Published on 14 Apr 2015 | about 1 year ago
A black soldier returns from fighting for the Union in the Civil War only to find out that his mother has been murdered by a gang of white thugs. He becomes a bounty hunter, determined to track down and kill the men who killed his mother.
Blaxploitation figure Williamson starred in and wrote this western revenge saga which bears a passing resemblance to the equally cheap "Cry Blood, Apache". He plays a returning Civil War soldier coming to meet his mother Jackson who is a domestic for Hendrick and Venus, a farmer and his mail-order wife. When a gaggle of dusty outlaws stops in for some drinks and vittles, they begin to eye Venus and a scuffle breaks out in which Jackson is killed. When Williamson finds out that his mother is dead, he sets out to systematically eliminate the quintet of killers who, incidentally, have taken Venus with them for comfort. Like many films before and after this one, a lone man stalks and kills a series of bad guys, always finding a way to get each one alone. This wouldn't be so bad if the killings had been handled in any sort of creative or arresting way. Williamson cuts a nice figure, all in black, against the dusty landscape and he's intimidating to be sure. Unfortunately, with an exception or two, he makes the other actors look like they just got the script seconds before the cameras rolled. Hendrick does okay with his small role and Vega isn't bad as a woman who briefly distracts and aids Williamson during his quest. Bartlett, as the ringleader of the villains, is nice to look at, but has no remarkable personality to offer. Willingham plays a character named Weasle and is excruciating to listen to, always screeching and laughing obnoxiously. The worst, however, is Venus. It's impossible to imagine that the sounds she emits through her voice-box could come from a human being and not a marsupial who is being dangled over a vat of boiling sulfur and oil. Her character is very badly conceived to begin with, but she sinks it even further with her thoroughly inept portrayal. By the time she's ready to be rescued, the audience has already been praying for most of the movie that she'll be shot in the head! Whoever's idea it was to make the kidnap victim completely unbearable should have been straightened out right away! The other major debit of the film is the agonizing musical score. The same six-note sequence is played, with an occasional variation, over and OVER and O-V-E-R throughout the course of the movie! Every once in a while, something else is played, but mostly it's this same droning, horrid bit of music that threatens to continue forever. Williamson makes this passable, but it surely isn't good.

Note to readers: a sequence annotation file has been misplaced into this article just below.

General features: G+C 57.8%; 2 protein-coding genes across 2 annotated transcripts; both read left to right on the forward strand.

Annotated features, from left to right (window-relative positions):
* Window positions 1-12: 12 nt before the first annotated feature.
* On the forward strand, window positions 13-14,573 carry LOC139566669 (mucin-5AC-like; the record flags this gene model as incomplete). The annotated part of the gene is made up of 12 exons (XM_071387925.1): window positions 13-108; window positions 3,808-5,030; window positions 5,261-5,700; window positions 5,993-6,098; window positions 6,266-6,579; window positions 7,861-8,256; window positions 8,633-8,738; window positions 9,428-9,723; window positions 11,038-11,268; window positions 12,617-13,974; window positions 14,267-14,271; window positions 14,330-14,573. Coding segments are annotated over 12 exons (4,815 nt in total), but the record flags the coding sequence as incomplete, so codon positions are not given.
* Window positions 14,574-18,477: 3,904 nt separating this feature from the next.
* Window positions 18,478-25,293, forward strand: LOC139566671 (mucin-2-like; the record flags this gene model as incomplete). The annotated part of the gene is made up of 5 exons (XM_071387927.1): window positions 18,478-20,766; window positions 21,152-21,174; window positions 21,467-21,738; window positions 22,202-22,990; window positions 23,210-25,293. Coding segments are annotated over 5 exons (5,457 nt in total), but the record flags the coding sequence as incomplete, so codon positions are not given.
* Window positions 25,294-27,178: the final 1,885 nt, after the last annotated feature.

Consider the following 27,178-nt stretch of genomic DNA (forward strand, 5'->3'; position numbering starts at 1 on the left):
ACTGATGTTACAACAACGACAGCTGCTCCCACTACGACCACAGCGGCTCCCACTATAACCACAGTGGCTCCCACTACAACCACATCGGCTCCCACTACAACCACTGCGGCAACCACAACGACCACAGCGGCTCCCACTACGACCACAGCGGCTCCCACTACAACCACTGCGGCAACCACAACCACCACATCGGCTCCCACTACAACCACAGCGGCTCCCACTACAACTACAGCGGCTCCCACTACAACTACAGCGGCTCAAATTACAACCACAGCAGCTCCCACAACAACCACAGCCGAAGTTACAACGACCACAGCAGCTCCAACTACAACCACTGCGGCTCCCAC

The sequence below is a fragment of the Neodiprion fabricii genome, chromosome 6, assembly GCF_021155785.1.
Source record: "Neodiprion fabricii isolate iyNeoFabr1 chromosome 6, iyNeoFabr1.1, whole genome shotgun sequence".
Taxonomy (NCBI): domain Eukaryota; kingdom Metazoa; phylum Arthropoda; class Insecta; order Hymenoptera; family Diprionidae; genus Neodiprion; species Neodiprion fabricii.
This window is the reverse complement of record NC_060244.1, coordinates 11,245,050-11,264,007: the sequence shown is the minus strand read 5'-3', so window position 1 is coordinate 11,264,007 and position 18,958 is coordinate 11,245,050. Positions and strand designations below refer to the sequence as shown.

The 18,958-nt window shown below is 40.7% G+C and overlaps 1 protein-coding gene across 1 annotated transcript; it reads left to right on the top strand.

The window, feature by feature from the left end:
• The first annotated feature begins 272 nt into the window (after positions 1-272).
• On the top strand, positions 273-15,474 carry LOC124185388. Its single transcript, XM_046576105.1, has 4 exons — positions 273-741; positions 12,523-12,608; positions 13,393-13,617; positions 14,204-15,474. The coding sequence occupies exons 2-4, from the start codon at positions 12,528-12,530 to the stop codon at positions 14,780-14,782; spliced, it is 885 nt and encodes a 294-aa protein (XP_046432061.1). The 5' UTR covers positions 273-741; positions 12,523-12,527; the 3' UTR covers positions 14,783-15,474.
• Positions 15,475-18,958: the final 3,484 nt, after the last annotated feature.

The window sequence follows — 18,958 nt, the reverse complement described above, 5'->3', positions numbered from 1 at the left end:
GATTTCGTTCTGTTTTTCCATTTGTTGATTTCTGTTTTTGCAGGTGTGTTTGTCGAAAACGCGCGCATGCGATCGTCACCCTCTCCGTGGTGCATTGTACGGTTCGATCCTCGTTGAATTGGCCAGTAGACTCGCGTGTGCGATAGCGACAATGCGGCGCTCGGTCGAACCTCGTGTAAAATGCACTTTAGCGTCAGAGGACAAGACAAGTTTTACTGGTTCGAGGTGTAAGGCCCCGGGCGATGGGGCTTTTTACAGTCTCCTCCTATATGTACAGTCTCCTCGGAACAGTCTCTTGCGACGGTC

Black Rider / Joshua (1976) Full Length Sexy Spaghetti Western Films